Look closely and you’ll see them on most porches this time of the year. Grinning, smiling, sneering, in expressions of surprise or sorrow, jack o’lanterns have become as much a symbol of October and Halloween as trick or treaters.
It’s unclear just when pumpkins began to be carved as a symbol of Halloween. However, an old legend has it that the practice originated from an Irish myth. Supposedly there was a man who was nicknamed “Stingy Jack” who invited the Devil to have a drink with him. After having his drink, Stingy Jack didn’t want to pay for it, so he connived the Devil to turn himself into a coin that could be used to settle the bill. After turning himself into money, the Devil was put into Jack’s pocket. In that pocket, Jack also had a cross which meant the Devil could not turn himself back. Eventually the Devil was freed on the promise that he would not bother Jack for a year. The next year Jack tricked the Devil into climbing a tree. Once the Devil was treed, Jack carved a cross into the bark so that he could not come down. After promising Jack that he would not bother him for 10 years, Jack freed the Devil once again.
When Jack died, God would not allow someone who had had dealings with the Devil into heaven nor would the Devil allow someone who had tricked him so often into Hell. The Devil sent Jack off into darkness with only a burning coal to light his way through the night. Legend has it that Jack has been roaming the Earth with the coal in a carved out turnip ever since. The Irish referred to him as “Jack of the Lantern” which was later shortened to “Jack O’Lantern.”
Originally Jack O’Lanterns were not carved from pumpkins. The earliest ones came from turnips (as the original one in the legend) or from potatoes. Can you imagine trying to carve a turnip or potato? The Irish carved these vegetables with scary faces and put them in windows or doorways to frighten away Stingy Jack and other evil spirits that were supposed to wander the countryside. When the custom jumped the Channel and began in England, they used large beets. When the Irish and English began to immigrate to the United States, they brought the custom with them and soon found that pumpkins worked well for this purpose.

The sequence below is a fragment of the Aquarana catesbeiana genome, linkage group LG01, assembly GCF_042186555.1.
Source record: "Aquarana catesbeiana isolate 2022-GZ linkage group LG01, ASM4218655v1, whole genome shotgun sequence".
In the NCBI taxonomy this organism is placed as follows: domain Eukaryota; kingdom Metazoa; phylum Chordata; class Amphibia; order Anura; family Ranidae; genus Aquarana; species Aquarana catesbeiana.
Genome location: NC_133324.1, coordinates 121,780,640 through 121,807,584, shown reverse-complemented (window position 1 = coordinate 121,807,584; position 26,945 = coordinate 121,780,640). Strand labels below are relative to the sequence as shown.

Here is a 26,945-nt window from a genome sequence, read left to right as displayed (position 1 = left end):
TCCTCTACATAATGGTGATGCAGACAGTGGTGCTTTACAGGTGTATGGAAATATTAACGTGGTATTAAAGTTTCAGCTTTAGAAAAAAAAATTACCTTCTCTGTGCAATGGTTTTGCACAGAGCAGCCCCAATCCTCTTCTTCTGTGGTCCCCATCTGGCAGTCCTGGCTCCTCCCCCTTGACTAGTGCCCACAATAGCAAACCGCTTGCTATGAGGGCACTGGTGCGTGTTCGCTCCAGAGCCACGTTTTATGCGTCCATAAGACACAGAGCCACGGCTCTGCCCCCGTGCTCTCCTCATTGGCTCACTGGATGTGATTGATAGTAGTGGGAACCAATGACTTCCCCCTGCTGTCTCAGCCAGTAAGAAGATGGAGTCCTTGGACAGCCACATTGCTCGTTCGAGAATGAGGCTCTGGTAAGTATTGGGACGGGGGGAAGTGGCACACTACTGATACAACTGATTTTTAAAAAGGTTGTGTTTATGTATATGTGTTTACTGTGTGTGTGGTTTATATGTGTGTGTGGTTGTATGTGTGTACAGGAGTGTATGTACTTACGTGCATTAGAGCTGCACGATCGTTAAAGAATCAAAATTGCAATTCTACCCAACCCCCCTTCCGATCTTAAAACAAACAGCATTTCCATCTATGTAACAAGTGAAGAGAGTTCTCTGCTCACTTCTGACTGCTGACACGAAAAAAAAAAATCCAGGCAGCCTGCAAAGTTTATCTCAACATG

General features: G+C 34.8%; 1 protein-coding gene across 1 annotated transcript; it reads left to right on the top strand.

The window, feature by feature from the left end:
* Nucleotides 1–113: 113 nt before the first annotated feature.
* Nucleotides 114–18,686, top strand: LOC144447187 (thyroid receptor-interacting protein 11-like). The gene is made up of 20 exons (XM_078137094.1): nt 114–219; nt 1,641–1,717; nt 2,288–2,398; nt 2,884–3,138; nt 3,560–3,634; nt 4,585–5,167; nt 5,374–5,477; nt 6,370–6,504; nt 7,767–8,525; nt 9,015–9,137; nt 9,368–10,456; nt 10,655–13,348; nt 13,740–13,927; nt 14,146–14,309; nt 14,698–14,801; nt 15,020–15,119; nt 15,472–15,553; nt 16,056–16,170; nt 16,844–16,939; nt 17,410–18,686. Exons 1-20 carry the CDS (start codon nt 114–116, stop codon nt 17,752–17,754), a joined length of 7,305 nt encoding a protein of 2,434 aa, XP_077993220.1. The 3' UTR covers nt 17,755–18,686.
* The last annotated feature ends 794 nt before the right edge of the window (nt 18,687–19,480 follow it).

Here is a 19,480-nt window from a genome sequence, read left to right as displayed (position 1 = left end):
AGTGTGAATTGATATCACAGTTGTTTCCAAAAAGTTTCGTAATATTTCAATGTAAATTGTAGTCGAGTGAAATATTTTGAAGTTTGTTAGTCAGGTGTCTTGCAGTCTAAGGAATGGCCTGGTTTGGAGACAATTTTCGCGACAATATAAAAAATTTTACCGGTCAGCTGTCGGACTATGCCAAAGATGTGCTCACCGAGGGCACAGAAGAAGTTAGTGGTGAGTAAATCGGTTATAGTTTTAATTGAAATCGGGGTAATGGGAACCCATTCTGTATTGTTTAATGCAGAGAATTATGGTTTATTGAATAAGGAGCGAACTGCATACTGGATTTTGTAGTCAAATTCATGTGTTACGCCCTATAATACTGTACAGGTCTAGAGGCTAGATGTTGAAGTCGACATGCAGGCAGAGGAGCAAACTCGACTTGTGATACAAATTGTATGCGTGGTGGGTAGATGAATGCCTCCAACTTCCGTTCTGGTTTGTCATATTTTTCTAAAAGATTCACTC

Carving jack o’lanterns has become a family tradition in most places and over the years the carving has evolved to an art form. The simplest ones are those we remember from our childhood- those pumpkins with triangles for eyes and a nose and a mouth carved with teeth- or perhaps missing teeth if you were not yet a skilled carver! Nowadays intricate designs are carved into pumpkins to produce almost human-like qualities in the faces that appear. Individual and interesting, no two ever seem to be the same, and there are as many ways to carve a pumpkin as there are people who carve them.
When choosing a pumpkin to carve, select one that is as fresh and ripe as possible. Even though you will not be eating this vegetable, you still should look for one that has no bruises, cuts or gashes. When you are ready to carve, choose a good, sharp knife as you’ll have less chance of injuries with one that is properly sharpened. You might also want to consider “carving” from the bottom- that is cutting the hole in the bottom and removing the seeds from there. The advantage to this is that the pumpkin will sit flat after you are finished.
Even though we often go trick or treating in the snow in this part of the world, a glowing pumpkin on a porch or doorstep always seems to add a bit of warmth to this holiday. If you love this time of the year as I do, jack o’lanterns are not scary additions to Halloween, but more like long lost friends. So scare up a few friends of your own this Halloween, go out and enjoy the parade of souls in the glowing orange faces of those pumpkins with personality!